Packing for chemo & radiotherapy

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Hi

Sorry if this has been asked before but I couldn’t find anything.

I am diagnosed stage 3c2 and due to start radio and chemo next Monday.

I was thinking of packing a little wheeled case with bits in, like snacks, water, blanket, iPad, headphones etc. Is this something people do or will I look like a wally turning up like I’m off on my jollies?! Joy

If this is something you do/have done, any tips or hints on what to pack?

thank you Relaxed

  • Hi  and welcome to our group

    Chemo makes the day a long one, so it’s a sensible idea to take some supplies with you. Radiotherapy treatments are short, but there can be lot of waiting around due to delays, machines breaking down/being in maintenance etc.

    I took a rucksack with me to chemo sessions and took snacks, boiled sweets,  iPad-remember your charger-fruit, a book, puzzle books. My hospital gave me jugs of water throughout the day, there was a tea/coffee trolley which did regular rounds and I was provided with lunch-soup, sandwich and yogurt typically. 

    I used to make up a couple of Tupperware tubs with chopped fruit and mixed nuts to snack on through the day, some crisps, anything easy to eat. I’d also recommend wearing loose comfortable clothing for easy access for the cannula, and ease of going to the loo. You will be drinking a lot of water to flush your kidneys, and when you go to the loo you need to wheel the drip stand with you so you need to be able to do things one handed. 

    I also took a change of clothes-fresh leggings, pants and pads in case of accidents! I found holding my bladder for radiotherapy could be a real challenge and it gave me reassurance in case of an accident. 

    I hope your treatment will go smoothly for you, but, if you start to experience any side effects, please tell your team so they can help. The effects of radiotherapy are usually cumulative and most typically bladder and bowel issues but don’t suffer in silence! You may be lucky and sail through but most people have some sort of effects. 

    If you’d like to fill in the details of what has brought you here and your treatment etc, you can do this by clicking on your account details and completing your profile. This helps others when replying to your posts and saves you repeating the same information in answers. If you click on anyone’s name and they have completed their profile, you can read their experience. 

    Please feel free to ask any questions or share any concerns. Many of us have been through chemoradiation so will be happy to share our experiences with you. 

    Sarah xx


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  • My experience was that there’s not much  spare space around you in the unit.   I took all my bits in an open topped shopping bag so that I could easily access things from it while laid back in my comfy chair.  There’s a lot going on around you so I found it hard to concentrate on reading much beyond a magazine. Very best wishes for successful treatment.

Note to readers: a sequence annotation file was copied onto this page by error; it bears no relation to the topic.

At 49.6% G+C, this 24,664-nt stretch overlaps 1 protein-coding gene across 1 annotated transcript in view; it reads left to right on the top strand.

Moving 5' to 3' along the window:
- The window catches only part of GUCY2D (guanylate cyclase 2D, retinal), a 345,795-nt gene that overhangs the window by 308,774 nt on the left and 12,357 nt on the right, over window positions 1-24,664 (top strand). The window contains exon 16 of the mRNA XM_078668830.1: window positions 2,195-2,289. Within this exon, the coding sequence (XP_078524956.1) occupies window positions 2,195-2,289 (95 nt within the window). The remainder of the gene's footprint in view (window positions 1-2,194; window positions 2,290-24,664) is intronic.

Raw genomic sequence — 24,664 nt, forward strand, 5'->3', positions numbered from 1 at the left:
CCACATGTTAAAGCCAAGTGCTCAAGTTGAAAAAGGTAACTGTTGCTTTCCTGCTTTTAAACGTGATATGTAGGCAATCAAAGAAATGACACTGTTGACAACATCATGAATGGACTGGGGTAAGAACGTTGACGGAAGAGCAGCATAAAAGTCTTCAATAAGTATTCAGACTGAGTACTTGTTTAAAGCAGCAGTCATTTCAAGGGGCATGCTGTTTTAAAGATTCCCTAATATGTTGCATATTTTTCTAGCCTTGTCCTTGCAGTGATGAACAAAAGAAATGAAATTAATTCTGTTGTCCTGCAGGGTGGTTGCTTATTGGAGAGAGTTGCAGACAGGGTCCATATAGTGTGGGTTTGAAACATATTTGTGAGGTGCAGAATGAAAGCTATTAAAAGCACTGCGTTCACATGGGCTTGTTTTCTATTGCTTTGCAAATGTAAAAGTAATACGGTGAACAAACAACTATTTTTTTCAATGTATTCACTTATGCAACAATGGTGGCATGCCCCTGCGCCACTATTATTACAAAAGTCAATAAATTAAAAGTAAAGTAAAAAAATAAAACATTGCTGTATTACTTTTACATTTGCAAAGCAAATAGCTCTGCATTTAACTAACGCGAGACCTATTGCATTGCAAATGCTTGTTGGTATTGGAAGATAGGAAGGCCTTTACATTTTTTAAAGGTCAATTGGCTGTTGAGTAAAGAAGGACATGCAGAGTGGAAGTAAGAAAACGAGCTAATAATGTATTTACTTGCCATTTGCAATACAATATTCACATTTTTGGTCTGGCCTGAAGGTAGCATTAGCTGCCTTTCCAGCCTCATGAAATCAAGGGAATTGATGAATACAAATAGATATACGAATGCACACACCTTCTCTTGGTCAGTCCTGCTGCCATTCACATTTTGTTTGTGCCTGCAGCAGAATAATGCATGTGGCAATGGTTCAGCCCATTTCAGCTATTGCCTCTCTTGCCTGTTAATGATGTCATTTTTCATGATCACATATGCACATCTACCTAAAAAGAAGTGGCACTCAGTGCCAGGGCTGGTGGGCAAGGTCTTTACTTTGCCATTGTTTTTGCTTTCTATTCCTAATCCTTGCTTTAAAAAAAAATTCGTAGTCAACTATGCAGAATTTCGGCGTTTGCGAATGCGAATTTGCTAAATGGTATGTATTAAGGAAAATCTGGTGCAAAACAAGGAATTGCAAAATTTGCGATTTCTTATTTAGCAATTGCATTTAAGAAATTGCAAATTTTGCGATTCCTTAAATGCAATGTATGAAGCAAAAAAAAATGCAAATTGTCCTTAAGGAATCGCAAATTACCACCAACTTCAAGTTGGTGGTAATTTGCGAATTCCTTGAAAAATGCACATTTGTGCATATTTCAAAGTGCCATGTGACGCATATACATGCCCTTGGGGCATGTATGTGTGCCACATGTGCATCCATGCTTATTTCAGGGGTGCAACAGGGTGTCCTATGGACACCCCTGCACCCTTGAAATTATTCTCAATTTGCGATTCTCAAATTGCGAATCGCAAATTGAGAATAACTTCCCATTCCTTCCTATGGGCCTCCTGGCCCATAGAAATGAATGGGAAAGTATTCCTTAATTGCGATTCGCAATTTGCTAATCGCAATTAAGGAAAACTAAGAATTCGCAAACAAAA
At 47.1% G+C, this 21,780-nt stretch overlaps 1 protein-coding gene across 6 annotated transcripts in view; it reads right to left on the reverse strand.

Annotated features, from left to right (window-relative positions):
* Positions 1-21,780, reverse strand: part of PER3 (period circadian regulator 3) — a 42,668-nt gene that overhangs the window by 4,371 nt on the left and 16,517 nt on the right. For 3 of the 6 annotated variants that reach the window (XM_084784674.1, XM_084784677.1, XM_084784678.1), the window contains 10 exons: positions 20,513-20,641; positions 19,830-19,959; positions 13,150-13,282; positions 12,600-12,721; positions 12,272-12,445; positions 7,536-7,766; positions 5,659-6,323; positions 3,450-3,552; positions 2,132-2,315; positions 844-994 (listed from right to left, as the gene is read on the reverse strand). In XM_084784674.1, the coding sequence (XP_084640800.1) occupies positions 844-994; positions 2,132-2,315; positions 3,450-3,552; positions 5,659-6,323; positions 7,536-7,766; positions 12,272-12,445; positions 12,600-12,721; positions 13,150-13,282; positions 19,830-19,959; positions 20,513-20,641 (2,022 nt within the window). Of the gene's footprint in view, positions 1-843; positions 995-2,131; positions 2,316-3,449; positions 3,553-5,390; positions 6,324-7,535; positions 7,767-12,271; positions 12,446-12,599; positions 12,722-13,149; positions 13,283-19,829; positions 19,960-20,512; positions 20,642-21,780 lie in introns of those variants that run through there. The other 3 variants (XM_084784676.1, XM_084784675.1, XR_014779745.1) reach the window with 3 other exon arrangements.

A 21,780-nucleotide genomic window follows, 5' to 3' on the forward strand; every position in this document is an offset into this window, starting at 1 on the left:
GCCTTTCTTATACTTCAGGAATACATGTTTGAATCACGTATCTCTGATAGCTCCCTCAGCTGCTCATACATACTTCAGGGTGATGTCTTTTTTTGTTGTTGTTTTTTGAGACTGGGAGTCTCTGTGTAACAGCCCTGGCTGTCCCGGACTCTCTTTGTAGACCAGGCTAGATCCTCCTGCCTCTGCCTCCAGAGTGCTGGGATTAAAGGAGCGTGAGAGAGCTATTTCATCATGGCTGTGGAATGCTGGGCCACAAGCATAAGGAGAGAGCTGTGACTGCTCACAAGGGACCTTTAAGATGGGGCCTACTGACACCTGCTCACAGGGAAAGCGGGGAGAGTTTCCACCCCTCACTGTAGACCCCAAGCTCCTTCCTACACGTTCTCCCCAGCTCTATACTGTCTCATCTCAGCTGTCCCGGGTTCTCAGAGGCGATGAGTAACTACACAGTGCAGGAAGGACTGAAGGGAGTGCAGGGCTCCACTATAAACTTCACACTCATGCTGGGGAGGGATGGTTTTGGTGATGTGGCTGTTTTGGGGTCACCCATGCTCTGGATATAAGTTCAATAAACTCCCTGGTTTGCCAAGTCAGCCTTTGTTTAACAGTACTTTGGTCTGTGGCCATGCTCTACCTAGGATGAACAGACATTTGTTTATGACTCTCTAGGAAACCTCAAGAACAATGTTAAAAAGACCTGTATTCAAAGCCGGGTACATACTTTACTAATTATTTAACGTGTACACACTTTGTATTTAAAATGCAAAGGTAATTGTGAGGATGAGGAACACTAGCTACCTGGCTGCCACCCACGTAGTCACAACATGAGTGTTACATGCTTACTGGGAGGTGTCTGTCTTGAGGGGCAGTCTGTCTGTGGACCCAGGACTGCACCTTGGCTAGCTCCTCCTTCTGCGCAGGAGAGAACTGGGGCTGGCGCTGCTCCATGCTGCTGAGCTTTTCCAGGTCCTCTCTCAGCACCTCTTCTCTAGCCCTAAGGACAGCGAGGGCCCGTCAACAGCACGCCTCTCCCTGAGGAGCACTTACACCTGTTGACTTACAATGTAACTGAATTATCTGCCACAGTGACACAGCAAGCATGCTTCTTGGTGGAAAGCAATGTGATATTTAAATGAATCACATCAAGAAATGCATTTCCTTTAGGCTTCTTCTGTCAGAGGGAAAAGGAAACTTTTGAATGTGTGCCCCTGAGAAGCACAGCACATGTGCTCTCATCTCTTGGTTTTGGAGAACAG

• Hi  

    I was lucky with the room I was in, but other rooms in the chemo suite were very cramped. I didn’t read much-you’re right, there’s a lot going on, so sometimes I’d just be chatting to my partner or the lady in the next chair who is still a friend after all this time! 

    Sarah xx


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  • Hi Sunshinewarrior,

    I just took my phone, ear phones and book. Also some dry snacks and a bottle of water. It was quite interesting talking to other people going through the same thing, although the conversation is mainly focussed on cancer and some days I just wanted to block it out with music. It depends how sociable you feel!

    Good luck with everything,

    Lulabell

  • Thank you all so much for your replies. I was hoping there may be other people to chat to as I’d like that. Just want it over with now. Thank you for taking the time to reply. 

  • Hi  

    Just wondered how you were getting on? Hope everything is going smoothly for you so far.

    Sarah xx


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  • Hi! Thank you. My first chemo is tomorrow, I started radiotherapy Monday. Had a funny turn yesterday but nurse thinks anxiety rather than side effects. They’ve said I’ll need iron transfusion with the chemo tomorrow. I’m not looking forward to it. This isn’t much fun is it?! But I just keep thinking it’s another day down. 

    felt lonely at radiotherapy today. Waiting room full of couples aged 60/70+, mostly men for prostate cancer. They were all chatting away. Being a 46 year old female I felt the odd one out.

  • Morning  

    Good to hear back from you with an update! Definitely not a lot of fun going through this, but every day done is another day closer to finishing. It’s sad you feel lonely waiting for your radio-do you go on your own? I always had someone taking me to the hospital, so at least had my partner to chat to. Sometimes the waits were long, so I was glad to have company. 

    The effects are usually cumulative, and don’t normally happen when you first start treatment, so the nurse may well be right about it being anxiety. Hopefully it doesn’t happen again.

    Did you get your bag packed for chemo? I hope it goes ok for you today-best of luck with it and hope you’ll let us know how you get on.

    Sarah xx


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